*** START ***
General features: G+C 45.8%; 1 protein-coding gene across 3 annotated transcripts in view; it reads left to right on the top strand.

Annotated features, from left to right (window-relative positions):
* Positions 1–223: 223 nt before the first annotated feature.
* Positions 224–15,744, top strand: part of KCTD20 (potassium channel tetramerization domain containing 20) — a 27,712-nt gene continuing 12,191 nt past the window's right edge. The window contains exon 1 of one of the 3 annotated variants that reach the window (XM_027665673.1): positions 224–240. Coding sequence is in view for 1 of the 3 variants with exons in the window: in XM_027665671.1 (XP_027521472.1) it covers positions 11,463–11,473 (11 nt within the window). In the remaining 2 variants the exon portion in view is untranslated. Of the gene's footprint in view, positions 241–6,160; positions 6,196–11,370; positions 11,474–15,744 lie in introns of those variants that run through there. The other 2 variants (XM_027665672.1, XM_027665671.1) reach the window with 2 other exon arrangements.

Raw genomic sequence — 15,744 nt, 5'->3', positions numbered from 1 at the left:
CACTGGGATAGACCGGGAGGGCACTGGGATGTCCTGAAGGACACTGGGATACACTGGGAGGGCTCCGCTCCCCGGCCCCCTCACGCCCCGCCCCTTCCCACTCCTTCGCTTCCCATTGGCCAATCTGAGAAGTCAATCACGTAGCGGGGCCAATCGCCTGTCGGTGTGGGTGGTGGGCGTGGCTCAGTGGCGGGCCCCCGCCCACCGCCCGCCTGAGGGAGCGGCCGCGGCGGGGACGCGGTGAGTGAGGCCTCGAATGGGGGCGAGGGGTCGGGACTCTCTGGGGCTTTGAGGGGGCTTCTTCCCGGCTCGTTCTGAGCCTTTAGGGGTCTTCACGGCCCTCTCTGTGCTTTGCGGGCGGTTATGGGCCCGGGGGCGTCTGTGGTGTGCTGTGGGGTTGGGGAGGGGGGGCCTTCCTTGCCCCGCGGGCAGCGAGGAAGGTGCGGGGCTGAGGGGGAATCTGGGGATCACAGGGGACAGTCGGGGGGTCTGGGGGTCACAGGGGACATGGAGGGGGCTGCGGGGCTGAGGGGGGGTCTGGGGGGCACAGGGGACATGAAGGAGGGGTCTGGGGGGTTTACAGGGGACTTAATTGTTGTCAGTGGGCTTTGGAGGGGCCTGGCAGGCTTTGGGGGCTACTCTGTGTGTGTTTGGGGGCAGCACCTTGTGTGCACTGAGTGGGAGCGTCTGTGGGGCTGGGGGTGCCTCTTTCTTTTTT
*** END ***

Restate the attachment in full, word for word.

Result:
General features: G+C 45.8%; 1 protein-coding gene across 3 annotated transcripts in view; it reads left to right on the top strand.

Annotated features, from left to right (window-relative positions):
* Positions 1–223: 223 nt before the first annotated feature.
* Positions 224–15,744, top strand: part of KCTD20 (potassium channel tetramerization domain containing 20) — a 27,712-nt gene continuing 12,191 nt past the window's right edge. The window contains exon 1 of one of the 3 annotated variants that reach the window (XM_027665673.1): positions 224–240. Coding sequence is in view for 1 of the 3 variants with exons in the window: in XM_027665671.1 (XP_027521472.1) it covers positions 11,463–11,473 (11 nt within the window). In the remaining 2 variants the exon portion in view is untranslated. Of the gene's footprint in view, positions 241–6,160; positions 6,196–11,370; positions 11,474–15,744 lie in introns of those variants that run through there. The other 2 variants (XM_027665672.1, XM_027665671.1) reach the window with 2 other exon arrangements.

Raw genomic sequence — 15,744 nt, 5'->3', positions numbered from 1 at the left:
CACTGGGATAGACCGGGAGGGCACTGGGATGTCCTGAAGGACACTGGGATACACTGGGAGGGCTCCGCTCCCCGGCCCCCTCACGCCCCGCCCCTTCCCACTCCTTCGCTTCCCATTGGCCAATCTGAGAAGTCAATCACGTAGCGGGGCCAATCGCCTGTCGGTGTGGGTGGTGGGCGTGGCTCAGTGGCGGGCCCCCGCCCACCGCCCGCCTGAGGGAGCGGCCGCGGCGGGGACGCGGTGAGTGAGGCCTCGAATGGGGGCGAGGGGTCGGGACTCTCTGGGGCTTTGAGGGGGCTTCTTCCCGGCTCGTTCTGAGCCTTTAGGGGTCTTCACGGCCCTCTCTGTGCTTTGCGGGCGGTTATGGGCCCGGGGGCGTCTGTGGTGTGCTGTGGGGTTGGGGAGGGGGGGCCTTCCTTGCCCCGCGGGCAGCGAGGAAGGTGCGGGGCTGAGGGGGAATCTGGGGATCACAGGGGACAGTCGGGGGGTCTGGGGGTCACAGGGGACATGGAGGGGGCTGCGGGGCTGAGGGGGGGTCTGGGGGGCACAGGGGACATGAAGGAGGGGTCTGGGGGGTTTACAGGGGACTTAATTGTTGTCAGTGGGCTTTGGAGGGGCCTGGCAGGCTTTGGGGGCTACTCTGTGTGTGTTTGGGGGCAGCACCTTGTGTGCACTGAGTGGGAGCGTCTGTGGGGCTGGGGGTGCCTCTTTCTTTTTT